Data published recently by the Texas Comptroller's Office points out that as of last November and December, Houston led all cities in Texas for the number of so-called "small cells." Small cells are a key component in the rollout of ultra-high-speed 5G wireless communication throughout the Houston area and the country.

As the Texas Comptroller's Office explains, small cells are low-powered antennas that communicate wirelessly via radio waves. They're usually installed on existing public infrastructure like street signs or utility poles, instead of the big communication towers that transmit 4G signals.

The comptroller's tally shows Houston had approved 5,455 small-cell sites as of the November-December timeframe. That dwarfs the total number of sites (1,948) for the state's second-ranked city, Dallas.

"Houston is in the vanguard of small cell permitting in Texas, and not just because it's the state's largest city; advocates have lauded its proactive approach to 5G. Other cities, particularly smaller ones, are lagging well behind," the Comptroller's Office notes.

According to CTIA, a trade group for the wireless communications industry, 5G holds the promise to deliver an economic impact of $30.3 billion in the Houston area and create 93,700 jobs. The group says industries such as health care, energy, transportation, e-commerce, and logistics stand to benefit from the emergence of 5G.

"Maintaining world-class communications infrastructure is a requirement for success in a rapidly changing global economy. Small cells and fiber technology are the key foundational components for network densification and robust 5G. Cities like Houston that have embraced the need for this infrastructure will see the benefits of 5G faster than others," Mandy Derr, government affairs director at Houston-based communications infrastructure REIT Crown Castle International Corp. and a member of the Texas 5G Alliance, tells InnovationMap.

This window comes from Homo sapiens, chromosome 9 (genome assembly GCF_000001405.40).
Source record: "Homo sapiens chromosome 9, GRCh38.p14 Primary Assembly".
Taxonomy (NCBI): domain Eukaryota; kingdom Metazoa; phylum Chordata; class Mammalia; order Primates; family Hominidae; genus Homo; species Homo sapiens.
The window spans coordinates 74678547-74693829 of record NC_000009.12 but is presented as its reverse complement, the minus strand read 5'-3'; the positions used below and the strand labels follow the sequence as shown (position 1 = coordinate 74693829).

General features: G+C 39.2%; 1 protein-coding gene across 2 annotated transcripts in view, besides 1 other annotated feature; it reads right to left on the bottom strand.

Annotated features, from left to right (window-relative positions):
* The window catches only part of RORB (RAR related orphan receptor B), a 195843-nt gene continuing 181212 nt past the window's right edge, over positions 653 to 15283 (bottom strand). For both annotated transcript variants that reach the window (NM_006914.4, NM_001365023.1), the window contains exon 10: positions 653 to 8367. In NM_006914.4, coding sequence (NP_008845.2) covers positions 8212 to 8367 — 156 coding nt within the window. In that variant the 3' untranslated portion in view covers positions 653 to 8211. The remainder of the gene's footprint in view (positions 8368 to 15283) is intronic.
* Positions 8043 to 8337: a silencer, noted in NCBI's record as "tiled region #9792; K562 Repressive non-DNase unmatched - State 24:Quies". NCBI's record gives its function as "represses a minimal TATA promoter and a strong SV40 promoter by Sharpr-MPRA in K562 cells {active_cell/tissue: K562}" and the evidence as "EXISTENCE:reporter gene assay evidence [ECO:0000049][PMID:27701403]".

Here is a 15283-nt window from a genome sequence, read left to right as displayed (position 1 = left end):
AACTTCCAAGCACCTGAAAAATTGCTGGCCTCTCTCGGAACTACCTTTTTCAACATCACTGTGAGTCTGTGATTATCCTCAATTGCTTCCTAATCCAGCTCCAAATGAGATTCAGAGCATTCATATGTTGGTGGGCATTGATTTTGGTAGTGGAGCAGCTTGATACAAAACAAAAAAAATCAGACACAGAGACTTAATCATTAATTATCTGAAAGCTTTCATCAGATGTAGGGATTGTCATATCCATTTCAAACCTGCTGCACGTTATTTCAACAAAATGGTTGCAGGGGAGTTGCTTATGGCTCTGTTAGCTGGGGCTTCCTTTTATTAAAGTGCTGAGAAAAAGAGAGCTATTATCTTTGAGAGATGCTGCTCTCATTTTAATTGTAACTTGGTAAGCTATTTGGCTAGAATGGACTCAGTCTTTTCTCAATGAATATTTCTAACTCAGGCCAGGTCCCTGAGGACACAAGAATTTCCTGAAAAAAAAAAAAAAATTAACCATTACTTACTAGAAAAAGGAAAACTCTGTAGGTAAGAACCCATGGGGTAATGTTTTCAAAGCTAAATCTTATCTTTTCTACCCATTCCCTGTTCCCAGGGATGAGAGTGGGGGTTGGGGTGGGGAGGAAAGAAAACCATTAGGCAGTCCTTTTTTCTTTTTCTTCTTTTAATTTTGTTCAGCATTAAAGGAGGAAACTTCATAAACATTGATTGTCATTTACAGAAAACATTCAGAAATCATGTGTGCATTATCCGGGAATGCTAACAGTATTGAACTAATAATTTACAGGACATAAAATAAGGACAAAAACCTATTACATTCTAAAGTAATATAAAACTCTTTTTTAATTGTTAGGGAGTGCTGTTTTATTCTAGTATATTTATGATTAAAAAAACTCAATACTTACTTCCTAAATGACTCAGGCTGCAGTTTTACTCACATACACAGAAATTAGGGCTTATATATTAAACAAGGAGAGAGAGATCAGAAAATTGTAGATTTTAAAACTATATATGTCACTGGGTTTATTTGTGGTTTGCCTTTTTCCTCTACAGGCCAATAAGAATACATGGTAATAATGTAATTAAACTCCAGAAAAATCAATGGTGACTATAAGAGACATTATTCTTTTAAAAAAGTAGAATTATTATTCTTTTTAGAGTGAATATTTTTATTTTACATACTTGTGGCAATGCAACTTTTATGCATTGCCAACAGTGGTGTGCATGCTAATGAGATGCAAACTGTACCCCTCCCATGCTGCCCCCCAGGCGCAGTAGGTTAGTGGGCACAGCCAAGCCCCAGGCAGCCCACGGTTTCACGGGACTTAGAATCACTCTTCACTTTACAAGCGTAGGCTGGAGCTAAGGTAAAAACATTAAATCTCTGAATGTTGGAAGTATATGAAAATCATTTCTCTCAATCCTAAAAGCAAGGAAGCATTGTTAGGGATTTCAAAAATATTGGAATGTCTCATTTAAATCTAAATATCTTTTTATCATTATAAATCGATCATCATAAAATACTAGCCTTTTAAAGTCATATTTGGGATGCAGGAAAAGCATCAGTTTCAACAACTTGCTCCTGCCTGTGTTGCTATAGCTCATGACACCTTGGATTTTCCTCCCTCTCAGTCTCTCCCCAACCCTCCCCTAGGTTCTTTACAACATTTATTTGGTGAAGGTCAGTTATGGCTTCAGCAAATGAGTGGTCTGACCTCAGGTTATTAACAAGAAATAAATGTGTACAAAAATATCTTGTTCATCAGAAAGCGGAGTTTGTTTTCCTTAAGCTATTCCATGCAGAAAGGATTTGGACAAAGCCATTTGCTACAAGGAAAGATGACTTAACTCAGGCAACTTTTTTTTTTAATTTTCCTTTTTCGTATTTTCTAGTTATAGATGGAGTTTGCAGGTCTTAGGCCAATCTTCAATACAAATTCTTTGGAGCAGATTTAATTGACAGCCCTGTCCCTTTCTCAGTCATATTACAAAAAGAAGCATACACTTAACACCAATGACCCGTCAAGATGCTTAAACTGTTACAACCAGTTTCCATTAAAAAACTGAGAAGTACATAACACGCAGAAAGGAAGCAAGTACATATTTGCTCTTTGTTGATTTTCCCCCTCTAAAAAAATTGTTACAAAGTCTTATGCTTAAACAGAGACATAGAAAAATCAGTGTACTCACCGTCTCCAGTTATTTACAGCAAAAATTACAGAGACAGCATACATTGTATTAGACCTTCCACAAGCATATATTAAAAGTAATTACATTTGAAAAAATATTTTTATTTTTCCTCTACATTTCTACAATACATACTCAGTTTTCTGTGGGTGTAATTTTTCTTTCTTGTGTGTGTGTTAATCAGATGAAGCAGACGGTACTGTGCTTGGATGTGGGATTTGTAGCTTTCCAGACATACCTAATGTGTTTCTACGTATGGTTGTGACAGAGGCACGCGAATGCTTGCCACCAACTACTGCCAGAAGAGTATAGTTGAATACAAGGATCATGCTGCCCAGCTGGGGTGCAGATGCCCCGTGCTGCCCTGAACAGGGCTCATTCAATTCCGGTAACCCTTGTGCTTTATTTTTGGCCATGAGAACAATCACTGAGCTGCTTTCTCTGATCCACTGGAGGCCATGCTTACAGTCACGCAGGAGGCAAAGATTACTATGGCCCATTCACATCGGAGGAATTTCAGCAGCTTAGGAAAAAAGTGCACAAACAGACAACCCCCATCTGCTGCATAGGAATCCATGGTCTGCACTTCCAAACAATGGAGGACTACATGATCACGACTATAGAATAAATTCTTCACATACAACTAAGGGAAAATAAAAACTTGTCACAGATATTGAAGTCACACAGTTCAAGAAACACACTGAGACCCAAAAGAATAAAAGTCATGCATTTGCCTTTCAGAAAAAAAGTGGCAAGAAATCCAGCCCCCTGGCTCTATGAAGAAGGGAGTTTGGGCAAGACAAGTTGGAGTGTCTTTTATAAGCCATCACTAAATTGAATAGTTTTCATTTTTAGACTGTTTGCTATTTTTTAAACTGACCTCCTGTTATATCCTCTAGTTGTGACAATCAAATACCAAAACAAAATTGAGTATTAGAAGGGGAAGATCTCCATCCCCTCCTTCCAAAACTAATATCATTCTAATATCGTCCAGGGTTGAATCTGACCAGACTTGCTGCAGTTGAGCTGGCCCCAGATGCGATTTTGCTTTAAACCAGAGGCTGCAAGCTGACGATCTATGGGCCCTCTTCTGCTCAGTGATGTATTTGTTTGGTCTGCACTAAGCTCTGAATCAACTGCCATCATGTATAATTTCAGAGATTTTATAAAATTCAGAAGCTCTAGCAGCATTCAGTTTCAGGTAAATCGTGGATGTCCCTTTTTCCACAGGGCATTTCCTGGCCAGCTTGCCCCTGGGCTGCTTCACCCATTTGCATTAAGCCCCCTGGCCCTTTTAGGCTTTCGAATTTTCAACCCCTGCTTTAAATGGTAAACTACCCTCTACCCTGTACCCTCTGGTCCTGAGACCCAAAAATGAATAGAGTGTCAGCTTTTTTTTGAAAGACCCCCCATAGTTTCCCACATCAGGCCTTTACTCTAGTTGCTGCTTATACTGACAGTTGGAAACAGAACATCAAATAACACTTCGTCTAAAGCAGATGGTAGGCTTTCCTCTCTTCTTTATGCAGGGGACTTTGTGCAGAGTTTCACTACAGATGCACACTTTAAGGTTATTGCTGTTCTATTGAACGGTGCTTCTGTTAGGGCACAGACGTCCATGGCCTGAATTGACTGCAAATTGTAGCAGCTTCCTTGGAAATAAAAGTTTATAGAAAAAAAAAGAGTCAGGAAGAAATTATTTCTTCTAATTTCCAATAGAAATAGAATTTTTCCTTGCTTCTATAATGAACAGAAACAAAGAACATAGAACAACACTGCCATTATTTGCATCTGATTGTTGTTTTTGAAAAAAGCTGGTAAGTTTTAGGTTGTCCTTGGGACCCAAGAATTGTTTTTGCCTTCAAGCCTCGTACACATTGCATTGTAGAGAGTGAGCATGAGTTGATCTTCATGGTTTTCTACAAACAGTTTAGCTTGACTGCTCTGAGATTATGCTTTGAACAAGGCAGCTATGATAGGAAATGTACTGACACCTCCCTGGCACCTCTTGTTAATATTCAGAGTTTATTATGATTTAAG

Derr says leaders in Houston have embraced the importance of small-cell technology through "reasonable and effective" regulations and processes aimed at boosting 5G capabilities. Three major providers of wireless service — AT&T, T-Mobile, and Verizon — offer 5G to customers in the Houston area.

"More small cells and fiber provide greater and faster access for the masses, enabling the connectivity that is essential to our businesses today — whether it's accepting payments on a mobile card reader, completing a sale on the go, or reliably reaching consumers where they are," Derr says.

In a blog post, Netrality Data Centers, which operates a data center in Houston, proclaims that Houston is shaping up to be a hub of 5G innovation.

"Houston has always been on the frontline," Mayor Sylvester Turner said during a 5G roundtable discussion in 2019. "It is who we are. It is in our DNA. We are a leading city. We didn't wait for somebody else to go to the moon. Or to be the energy capital of the world. Or the largest medical center in the world. But you don't stay at the front if you don't continue to lead."